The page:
Sudden Sensorineural Hearing Loss: Hard to Define, Hard to Treat

TORONTO-Sudden sensorineural hearing loss (SSHL) has stumped otolaryngologists for decades. Despite much attention, even a definitive definition of the malady escapes researchers, making successful therapies even harder to uncover.

According to the National Institutes of Health (NIH), approximately 4000 new cases of SSHL occur each year in the United States. It can affect anyone, but for unknown reasons it happens most often to people between the ages of 30 and 60. In an effort to spur discussion and a possible movement toward consensus, an international panel gathered to examine the epidemiology of SSHL and discuss traditional treatment modalities at the recent American Academy of Otolaryngology-Head and Neck Surgery (AAO-HNS) annual meeting here.The experts also wheeled out some of the more promising research and cutting-edge treatment modalities available.

Figure. SSHL occurs most often in people between ages 30 and 60; a number of causal ideologies have been proposed.

click for large version
Figure. SSHL occurs most often in people between ages 30 and 60; a number of causal ideologies have been proposed.

What Is SSHL?

While SSHL characterizations remain varied, the NIH defines the condition as an idiopathic hearing loss of sensorineural origin, greater than 30 dB in three contiguous frequencies that occurs in less than three days. Session moderator Commander Michael E. Hoffer, MD, of the Naval Medical Center in San Diego, said that, in addition, the root causes of SSHL could be broken into two separate types-idiopathic and direct effect.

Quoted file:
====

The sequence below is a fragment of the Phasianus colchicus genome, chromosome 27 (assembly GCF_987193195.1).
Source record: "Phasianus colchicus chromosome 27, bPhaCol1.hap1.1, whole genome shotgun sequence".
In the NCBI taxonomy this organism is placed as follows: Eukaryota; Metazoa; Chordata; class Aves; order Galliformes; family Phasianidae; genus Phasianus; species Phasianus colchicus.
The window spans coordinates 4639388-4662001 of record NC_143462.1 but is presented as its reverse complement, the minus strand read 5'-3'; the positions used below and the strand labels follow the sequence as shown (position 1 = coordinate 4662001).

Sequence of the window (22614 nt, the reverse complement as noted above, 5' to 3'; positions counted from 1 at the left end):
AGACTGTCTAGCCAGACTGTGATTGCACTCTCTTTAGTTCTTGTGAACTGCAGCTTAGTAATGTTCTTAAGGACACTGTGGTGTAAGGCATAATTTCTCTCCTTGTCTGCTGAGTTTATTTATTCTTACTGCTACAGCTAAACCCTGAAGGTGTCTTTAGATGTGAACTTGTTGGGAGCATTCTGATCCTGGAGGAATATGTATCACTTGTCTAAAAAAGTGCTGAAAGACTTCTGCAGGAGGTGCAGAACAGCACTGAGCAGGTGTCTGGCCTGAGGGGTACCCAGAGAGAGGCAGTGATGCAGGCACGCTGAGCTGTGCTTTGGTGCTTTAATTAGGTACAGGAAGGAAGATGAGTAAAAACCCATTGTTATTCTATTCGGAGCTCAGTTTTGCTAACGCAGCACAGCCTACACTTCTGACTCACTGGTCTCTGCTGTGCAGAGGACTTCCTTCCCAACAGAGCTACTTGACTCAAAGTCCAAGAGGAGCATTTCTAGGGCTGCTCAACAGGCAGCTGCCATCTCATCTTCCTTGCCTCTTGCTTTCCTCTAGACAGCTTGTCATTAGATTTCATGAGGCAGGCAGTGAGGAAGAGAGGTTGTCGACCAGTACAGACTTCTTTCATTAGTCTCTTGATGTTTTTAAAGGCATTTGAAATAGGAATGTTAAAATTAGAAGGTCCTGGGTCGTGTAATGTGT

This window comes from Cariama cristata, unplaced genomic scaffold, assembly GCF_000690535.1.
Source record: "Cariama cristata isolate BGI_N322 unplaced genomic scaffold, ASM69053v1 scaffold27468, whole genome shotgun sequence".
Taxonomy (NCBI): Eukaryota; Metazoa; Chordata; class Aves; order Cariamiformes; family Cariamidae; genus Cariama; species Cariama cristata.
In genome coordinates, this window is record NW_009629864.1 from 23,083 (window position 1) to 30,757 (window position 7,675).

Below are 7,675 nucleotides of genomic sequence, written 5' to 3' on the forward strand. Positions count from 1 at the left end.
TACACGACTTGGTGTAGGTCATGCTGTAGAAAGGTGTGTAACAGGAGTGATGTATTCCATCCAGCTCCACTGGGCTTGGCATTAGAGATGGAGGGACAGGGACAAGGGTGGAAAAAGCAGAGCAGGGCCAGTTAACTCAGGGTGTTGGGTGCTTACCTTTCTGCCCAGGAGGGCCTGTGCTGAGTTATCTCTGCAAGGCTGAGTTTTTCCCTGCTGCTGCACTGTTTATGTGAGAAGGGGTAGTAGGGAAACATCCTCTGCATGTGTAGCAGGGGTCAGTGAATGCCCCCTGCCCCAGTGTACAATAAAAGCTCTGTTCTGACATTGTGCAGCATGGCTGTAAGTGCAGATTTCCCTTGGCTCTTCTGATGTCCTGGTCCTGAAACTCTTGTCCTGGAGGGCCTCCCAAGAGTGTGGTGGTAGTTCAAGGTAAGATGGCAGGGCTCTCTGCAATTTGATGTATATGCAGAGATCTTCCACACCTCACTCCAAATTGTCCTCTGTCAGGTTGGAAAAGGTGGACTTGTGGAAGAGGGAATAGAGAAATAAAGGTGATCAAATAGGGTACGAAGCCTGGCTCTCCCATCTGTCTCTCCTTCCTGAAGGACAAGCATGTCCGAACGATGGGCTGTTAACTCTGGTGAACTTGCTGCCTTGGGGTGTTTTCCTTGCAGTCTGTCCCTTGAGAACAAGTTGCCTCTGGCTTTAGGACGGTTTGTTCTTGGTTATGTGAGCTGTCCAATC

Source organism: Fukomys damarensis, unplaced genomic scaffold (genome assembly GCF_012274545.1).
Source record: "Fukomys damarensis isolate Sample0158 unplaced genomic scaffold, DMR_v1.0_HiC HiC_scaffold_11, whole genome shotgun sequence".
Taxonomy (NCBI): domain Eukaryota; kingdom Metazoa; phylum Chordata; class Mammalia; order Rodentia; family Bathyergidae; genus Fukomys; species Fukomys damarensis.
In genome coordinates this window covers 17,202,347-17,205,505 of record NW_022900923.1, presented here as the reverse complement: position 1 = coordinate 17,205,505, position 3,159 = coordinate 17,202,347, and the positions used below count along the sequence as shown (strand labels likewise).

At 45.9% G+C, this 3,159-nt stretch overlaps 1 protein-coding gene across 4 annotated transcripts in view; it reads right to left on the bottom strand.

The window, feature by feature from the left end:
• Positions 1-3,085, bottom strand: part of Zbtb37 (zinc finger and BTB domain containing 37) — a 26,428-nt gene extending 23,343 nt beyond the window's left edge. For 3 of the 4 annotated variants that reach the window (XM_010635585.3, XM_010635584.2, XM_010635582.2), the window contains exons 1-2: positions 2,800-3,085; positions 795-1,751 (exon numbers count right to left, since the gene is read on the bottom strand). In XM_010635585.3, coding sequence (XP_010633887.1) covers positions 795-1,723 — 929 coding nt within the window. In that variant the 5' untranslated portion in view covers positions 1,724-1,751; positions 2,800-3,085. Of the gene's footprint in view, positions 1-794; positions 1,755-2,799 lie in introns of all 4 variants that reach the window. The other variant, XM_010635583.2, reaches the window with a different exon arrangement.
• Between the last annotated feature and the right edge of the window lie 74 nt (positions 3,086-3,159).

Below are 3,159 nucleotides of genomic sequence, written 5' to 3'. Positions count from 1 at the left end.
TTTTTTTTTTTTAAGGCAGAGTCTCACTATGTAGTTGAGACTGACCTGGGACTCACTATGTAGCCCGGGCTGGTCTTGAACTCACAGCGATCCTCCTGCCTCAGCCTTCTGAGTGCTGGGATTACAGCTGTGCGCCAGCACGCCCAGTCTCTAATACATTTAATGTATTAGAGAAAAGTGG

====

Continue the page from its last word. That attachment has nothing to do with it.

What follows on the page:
Idiopathic represents all of the presumed causes that we can come up with, he said. Direct effect deals with things we know caused the hearing loss-largely loud noise, trauma, or toxins. Basically, someone gets blown up, they get a hearing loss and we know it was direct effect.

In the idiopathic camp, there are a number of possible causal ideologies at work-vascular, viral, genetic, lifestyle, and disease-related causes, Dr. Hoffer said. The vascular hypothesis comes from a Japanese study showing subjects had an increased incidence of SSHL when switching from a traditionally Japanese diet to an American diet.This showed promise at the time, Dr. Hoffer said, but when combined with other, similar research, it became clear that genetic causes were at play. He also said viral ideology research is conflicting and cannot be reproduced, but that he is still convinced there has to be some kind of infectious variable at work.

There is a strong link to the genetic and lifestyle ideologies and a much weaker one to viral and vascular, Dr. Hoffer said.

With regard to incidence and prevalence of direct effect SSHL, he said both were hard to quantify because the data are such that a reliable denominator is not available.